Last night, at the Lancaster NY School Board meeting, Lancaster residents and Western New York community members had an opportunity to speak their opinions regarding the use of Lancaster’s mascot – the Redskins.
Following last week’s working group session, where those registered on either side of the debate were matched up three to three at a fourteen different tables, many of those for keeping the mascot felt “oppressed,” “offended” and “made a mockery of.”
One of the most vocal supporter’s for maintaining Lancaster’s racist mascot, Brenda Christopher, who went so far as to fly in two “Native American” supporters of the Washington football team’s mascot (one of whom is a proven fraud) simply for this working group, stood at the podium shrieking, “When do we get to tell our side of the story? I want my five minutes!”
Christopher, along with two other proponents for the mascot, claim last week’s working group session was “stacked” against them since they felt “set up” because the tables “were almost all anti-mascot.” “I had to sit at a table with two chiefs… two of them!” she lamented.
In his response to Christopher’s questions regarding the uneven table numbers, Dr. Vallely, the Lancaster Superintendent of schools, quickly rattled off statistics of the evening’s registrants included the fact that only 28% of registrants were “pro-mascot” while 58% were “anti-mascot,” the rest being undecided. While 100% of those marked “undecided” or “anti-mascot” appeared at last week’s working group, up to 30% of those in support of the mascot did not attend resulting in lopsided numbers at the working group tables.
Despite Mrs. Christopher’s display and misplaced sense of oppression, many Native and non-Native Western New York Community members and Lancaster residents approached the podium to speak in support of a change to the mascot.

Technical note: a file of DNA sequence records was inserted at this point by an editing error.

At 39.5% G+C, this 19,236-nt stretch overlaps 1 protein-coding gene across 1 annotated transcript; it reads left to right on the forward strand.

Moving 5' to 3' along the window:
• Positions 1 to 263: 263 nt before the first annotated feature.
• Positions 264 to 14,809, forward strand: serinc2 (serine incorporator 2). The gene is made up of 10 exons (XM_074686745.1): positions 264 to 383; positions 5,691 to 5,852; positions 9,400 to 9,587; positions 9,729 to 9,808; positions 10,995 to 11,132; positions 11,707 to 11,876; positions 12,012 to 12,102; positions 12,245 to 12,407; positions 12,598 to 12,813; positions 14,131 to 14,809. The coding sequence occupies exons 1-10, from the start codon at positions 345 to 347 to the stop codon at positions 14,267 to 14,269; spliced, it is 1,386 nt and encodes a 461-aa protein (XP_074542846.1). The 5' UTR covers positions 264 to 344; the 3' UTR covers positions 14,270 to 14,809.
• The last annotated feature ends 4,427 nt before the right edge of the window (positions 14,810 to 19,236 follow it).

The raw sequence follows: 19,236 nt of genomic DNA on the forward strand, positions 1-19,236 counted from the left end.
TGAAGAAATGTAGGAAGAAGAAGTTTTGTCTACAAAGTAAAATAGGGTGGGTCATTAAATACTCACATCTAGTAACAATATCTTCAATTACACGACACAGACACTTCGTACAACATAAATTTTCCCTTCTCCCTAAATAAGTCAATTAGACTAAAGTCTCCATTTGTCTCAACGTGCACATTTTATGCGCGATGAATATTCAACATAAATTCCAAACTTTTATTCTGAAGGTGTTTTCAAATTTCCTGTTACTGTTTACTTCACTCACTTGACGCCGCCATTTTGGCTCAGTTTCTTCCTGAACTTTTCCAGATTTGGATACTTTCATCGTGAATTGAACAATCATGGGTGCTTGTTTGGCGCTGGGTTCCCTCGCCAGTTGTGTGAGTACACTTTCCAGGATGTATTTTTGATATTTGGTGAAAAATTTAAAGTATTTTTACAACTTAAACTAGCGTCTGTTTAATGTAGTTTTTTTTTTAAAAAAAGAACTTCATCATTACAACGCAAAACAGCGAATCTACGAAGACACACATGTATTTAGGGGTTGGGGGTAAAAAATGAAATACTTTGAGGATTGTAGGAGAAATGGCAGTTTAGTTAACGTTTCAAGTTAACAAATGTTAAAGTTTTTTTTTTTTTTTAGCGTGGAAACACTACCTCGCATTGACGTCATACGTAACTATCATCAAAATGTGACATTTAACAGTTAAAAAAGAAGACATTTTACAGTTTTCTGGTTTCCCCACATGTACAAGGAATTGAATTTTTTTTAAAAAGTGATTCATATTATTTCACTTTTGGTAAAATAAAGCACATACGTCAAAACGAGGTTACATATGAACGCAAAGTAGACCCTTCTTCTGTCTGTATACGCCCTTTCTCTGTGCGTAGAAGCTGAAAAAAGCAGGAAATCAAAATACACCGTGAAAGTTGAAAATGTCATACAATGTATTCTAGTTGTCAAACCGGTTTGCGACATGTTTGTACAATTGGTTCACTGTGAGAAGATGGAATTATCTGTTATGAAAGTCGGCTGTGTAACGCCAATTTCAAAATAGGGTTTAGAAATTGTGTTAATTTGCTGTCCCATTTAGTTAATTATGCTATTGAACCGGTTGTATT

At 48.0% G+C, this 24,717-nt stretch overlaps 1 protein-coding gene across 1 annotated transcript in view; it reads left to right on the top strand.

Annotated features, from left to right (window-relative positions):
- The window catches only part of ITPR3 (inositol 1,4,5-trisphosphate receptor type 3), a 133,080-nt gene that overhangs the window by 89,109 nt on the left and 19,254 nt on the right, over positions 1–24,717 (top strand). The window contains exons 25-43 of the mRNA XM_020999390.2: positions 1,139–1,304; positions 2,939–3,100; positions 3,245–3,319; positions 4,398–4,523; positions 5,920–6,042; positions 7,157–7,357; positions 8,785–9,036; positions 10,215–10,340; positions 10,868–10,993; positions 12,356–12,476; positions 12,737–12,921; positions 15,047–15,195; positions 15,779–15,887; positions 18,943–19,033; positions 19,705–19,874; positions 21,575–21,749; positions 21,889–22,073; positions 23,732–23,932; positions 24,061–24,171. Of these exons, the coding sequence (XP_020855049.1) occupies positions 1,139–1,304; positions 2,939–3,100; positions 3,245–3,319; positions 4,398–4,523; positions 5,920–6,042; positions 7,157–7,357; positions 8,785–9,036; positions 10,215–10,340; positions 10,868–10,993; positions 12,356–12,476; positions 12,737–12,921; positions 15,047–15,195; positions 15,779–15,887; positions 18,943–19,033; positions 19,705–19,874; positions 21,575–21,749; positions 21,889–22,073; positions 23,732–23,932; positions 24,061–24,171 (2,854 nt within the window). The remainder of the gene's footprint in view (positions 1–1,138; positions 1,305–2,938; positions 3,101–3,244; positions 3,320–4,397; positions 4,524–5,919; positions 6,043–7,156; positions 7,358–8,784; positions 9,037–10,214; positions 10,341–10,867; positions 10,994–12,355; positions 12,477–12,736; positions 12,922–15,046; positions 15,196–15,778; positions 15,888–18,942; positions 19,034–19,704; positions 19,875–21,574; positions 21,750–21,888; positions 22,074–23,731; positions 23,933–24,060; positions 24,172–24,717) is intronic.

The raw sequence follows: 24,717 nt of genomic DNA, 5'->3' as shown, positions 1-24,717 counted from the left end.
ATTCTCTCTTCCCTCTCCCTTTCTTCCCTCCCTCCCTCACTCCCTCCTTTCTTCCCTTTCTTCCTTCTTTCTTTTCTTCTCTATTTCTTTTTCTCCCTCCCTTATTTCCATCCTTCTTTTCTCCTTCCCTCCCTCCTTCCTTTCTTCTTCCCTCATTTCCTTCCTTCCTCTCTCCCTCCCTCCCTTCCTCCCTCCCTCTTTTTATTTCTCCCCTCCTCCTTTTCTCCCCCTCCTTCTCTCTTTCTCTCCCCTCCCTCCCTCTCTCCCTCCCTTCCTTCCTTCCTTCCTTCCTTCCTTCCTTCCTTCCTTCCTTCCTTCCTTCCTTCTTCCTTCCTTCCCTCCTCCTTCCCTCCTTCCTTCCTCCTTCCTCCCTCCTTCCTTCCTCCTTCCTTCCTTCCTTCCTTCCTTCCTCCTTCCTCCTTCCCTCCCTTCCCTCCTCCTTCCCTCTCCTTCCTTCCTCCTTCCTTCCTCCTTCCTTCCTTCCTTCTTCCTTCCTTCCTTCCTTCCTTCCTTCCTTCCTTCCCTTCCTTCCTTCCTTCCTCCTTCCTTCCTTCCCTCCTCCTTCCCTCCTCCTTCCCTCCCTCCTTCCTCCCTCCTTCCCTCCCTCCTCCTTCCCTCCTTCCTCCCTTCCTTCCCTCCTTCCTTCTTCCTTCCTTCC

Resident Bob Scheer summed up what many residents proud of the community feel, “We’ve confused the symbol with the thing it symbolizes… the reality of who we are, is not that symbol.”
Chris Brown, a Lancaster resident and school coach explained, “By keeping this mascot, our student athletes are bearing the bull eyes of bigotry and racism.” As Lancaster gains national attention, and local high schools at the behest of students boycott their sporting events with Lancaster, Brown fears for the safety of students who bear the mascot name across their chests.
At the close of the evening, only a handful of adamant supporters for maintaining the mascot spoke up. However, even those who voiced their pride in keeping the “tradition alive” acknowledged, “We know it’s going to change. We know that. We just want you to get it over it, to stop dragging it out, so we can get on with our lives.”
Many agreed, sharing their embarrassment at Lancaster’s portrayal in national media as “the last outpost of outdated racism” because of a push to “save the tradition” has painted all Lancaster residents “as dangerously fanatical.”
There was, as at previous meetings open to the public, a strong Native showing, primarily citizens from various Haudenosaunee nations, reminding people that, “We’re here. We’re your neighbors. We’re willing to talk and to educate,” as phrased by Robert Rayekwiratkyehnawek D’Alimonte, Beaver Clan, Tuscarora.
Al Parker, Heron clan Seneca and John Kane, Kahnawake Mohawk, were quick to remind the school board and audience members that traumatic history, such as boarding schools, are not so far in the past. Those are our grandparents that were forced into those schools and “had the Indian beat out of them” or died in the process. Despite all of that, Al reminded the school board members, “we’re still here.”